SESAR/NextGen compared

[caption id="attachment_6103" align="alignnone" width="403" caption="Key elements of ICAO, SESAR and NextGen ATM modernisation."][/caption] SESAR and NextGen have similar goals and are driven by similar requirements. They draw on CNS/ATM concepts and are strongly influenced by the ICAO GATMOC. Their architectures can be mapped to each other and to the ICAO vision and concept, with considerable correspondence between all three. Both programmes aim to enhance airspace capacity very substantially, while increasing safety. They will achieve this through the increased use of automation, increased sharing of information, new approaches to flight plans and flight routings, new methods of separation, and extensive use of satellite technology. NextGen’s scope is wider than SESAR’s, with more detail in the area of security. NextGen is ‘kerb-to-kerb’, while SESAR is ‘gate-to-gate’. NextGen envisages new airports. There are differences in the airspaces for which NextGen and SESAR are designed. SESAR is a PPP with direct industry participation; NextGen is government-led and managed. In 2008, the JPDO commissioned a comparison of the SESAR and NextGen operational concepts, to identify areas of alignment and those where additional co-ordination was needed. The study confirmed that the concepts were broadly equivalent in their approaches to improving key areas and were very similar in many aspects of detail. The 2008 JPDO comparative study also looked at the relationships of the programmes’ operational concepts with the global vision set out in the GATMOC, comparing the ‘essences’ of the ICAO, NextGen, SESAR and CARATS (Collaborative Actions for Renovation of Air Traffic Systems — Japan) concepts in each of the key areas. As in the case of the mapping together of the two programmes, the correspondence is good and indicates a firm basis for moving together towards global harmonisation.  

Co-operative links

The need for co-operation between NextGen, SESAR and ICAO was recognised very early in the programmes’ lifecycles. Collaboration was formalised in a number of inter-governmental agreements. The most recent is the Memorandum of Co-operation ratified in 2011 by the US Government and the European Commission which provides for a very high level of co-operation. Previous agreements included the 2006 FAA/EC Memorandum of Understanding creating formal links between SESAR and Nextgen, and MoUs between Eurocontrol and the FAA (1986, 1992, 2004). NextGen and SESAR also have links with CARATS and with ATM improvement initiatives in other parts of the world, including Canada, Mexico, China, India, Brazil and Singapore.  

Montreal Forum 2008

[caption id="attachment_6104" align="alignnone" width="403" caption="Major world air traffic flows (ICAO)."][/caption] The Forum on Integration and Harmonization of NextGen and SESAR into the Global ATM Framework was hosted by ICAO in Montreal in September 2008. The event was attended by representatives from around the globe. This was more than an important exchange of information: the Standards Roundtable process was created, under which management of ICAO, NextGen, SESAR and the industry standards-making bodies meet regularly. This is one of the foundations for the current alignment activity. The Forum also led to specific activities concerning the alignment of NextGen and SESAR.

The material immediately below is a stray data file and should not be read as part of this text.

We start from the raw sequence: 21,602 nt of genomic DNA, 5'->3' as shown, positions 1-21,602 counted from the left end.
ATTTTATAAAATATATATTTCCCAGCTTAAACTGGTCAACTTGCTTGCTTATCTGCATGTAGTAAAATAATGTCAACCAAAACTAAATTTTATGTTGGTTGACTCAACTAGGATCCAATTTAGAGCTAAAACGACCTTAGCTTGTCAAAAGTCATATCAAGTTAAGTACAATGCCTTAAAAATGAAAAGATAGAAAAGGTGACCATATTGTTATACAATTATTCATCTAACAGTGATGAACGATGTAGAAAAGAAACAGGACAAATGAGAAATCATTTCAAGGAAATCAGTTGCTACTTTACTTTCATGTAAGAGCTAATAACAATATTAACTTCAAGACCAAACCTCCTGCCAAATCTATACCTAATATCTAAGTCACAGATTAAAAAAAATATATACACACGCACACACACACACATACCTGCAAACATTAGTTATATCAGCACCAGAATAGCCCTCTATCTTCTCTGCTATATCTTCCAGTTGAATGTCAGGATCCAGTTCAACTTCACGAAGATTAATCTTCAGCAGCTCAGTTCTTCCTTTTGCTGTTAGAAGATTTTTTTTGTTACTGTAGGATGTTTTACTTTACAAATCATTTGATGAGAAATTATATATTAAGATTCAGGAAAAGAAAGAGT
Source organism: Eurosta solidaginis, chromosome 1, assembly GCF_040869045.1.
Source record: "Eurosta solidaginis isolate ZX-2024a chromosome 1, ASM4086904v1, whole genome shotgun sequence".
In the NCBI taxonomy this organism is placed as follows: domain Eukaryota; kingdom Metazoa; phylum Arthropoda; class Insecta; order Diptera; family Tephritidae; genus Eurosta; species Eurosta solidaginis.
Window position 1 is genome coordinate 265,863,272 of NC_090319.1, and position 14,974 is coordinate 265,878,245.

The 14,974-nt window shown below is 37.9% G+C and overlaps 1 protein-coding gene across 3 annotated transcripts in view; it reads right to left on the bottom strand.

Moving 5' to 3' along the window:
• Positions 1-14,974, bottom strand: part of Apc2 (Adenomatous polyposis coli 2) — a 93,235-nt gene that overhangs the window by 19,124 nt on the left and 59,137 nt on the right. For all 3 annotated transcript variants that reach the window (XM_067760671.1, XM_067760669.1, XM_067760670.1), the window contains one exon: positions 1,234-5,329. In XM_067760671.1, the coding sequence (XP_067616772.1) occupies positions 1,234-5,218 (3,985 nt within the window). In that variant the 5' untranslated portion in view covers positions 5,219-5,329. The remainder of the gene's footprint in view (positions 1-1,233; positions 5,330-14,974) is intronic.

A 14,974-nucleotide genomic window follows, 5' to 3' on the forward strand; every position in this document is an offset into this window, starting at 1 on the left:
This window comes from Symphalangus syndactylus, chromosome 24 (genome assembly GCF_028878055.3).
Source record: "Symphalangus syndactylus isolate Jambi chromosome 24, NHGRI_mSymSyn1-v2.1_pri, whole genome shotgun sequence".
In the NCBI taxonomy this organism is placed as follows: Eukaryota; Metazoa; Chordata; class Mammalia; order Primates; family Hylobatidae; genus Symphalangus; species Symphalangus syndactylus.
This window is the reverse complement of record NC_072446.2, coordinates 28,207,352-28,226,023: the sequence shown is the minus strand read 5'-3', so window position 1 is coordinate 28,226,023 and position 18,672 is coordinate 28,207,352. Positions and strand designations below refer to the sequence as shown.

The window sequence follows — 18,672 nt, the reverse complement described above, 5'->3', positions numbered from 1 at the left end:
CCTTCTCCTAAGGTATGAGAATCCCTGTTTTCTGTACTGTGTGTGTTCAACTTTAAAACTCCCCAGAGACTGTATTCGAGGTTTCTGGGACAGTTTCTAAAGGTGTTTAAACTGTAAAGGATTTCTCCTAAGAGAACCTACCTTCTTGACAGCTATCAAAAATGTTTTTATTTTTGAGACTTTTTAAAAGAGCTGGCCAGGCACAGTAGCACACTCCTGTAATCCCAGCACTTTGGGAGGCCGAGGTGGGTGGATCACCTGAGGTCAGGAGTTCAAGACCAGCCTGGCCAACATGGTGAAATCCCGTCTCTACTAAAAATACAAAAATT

Improvement mapping

After Montreal, ICAO performed a ‘Gap Analysis’ of SESAR and NextGen operational improvements. Its purpose was to quantify the standards development work ICAO would need to undertake, and to ensure that NextGen and SESAR were aligned with the GANP and would be compatible and adaptable to global needs, and that the global aviation community could have access to their innovations. The analysis identified over 150 items of clearly defined work, and over 120 items requiring further evaluation. Areas for future collaborative work were identified, building on the recognition of the important role of other standards-making bodies which ICAO Assembly 36 had previously agreed.  

ICAO’s new approach

Delay due to standards-making processes had been seen as a risk to timely programme delivery, especially where concepts required development. A new method of working was agreed by ICAO, Eurocontrol, FAA, SJU and the international standards bodies in October 2009. It was designed to allow all parties to work together in a timely and co-ordinated way. Its key features were:
  1. Concept development work would be carried out by agreed parties and the results reviewed and refined by ICAO
  2. Relevant ICAO sections would develop required provisions and industry groups would develop specifications and technical standards.
The approach was developed in June 2010 by the third Standards Roundtable meeting, which agreed that standards should be bundled. Whereas in the past standards had been developed individually, it was now proposed that standards development would be for bundles of improvements. The bundles would form packages which would fit into the timescales of the major programmes, and could be deployed consistently anywhere in the world and at different times in different areas, to provide the same set of capabilities. Significantly for global interoperability, it was further agreed that all States should be asked to submit their modernisation plans to ICAO for gap analysis. In the near term, the Japanese CARATS programme would be analysed. The 37th ICAO Assembly, later in 2010, discussed the new approach. ICAO would develop the all-important global CNS technology roadmap in co-operation with all stakeholders, and transform the Global Air Navigation Plan into a more dynamic tool. ICAO has adopted the name One Sky for its vision for achieving a harmonised global air navigation system. The One Sky approach is intended to be progressive, cost-effective and co-operative. The approach consists of three levels of activity: global conception, regional implementation planning and national implementation of infrastructure. At the heart of the One Sky approach is the Block Upgrades architecture, the framework for global harmonisation.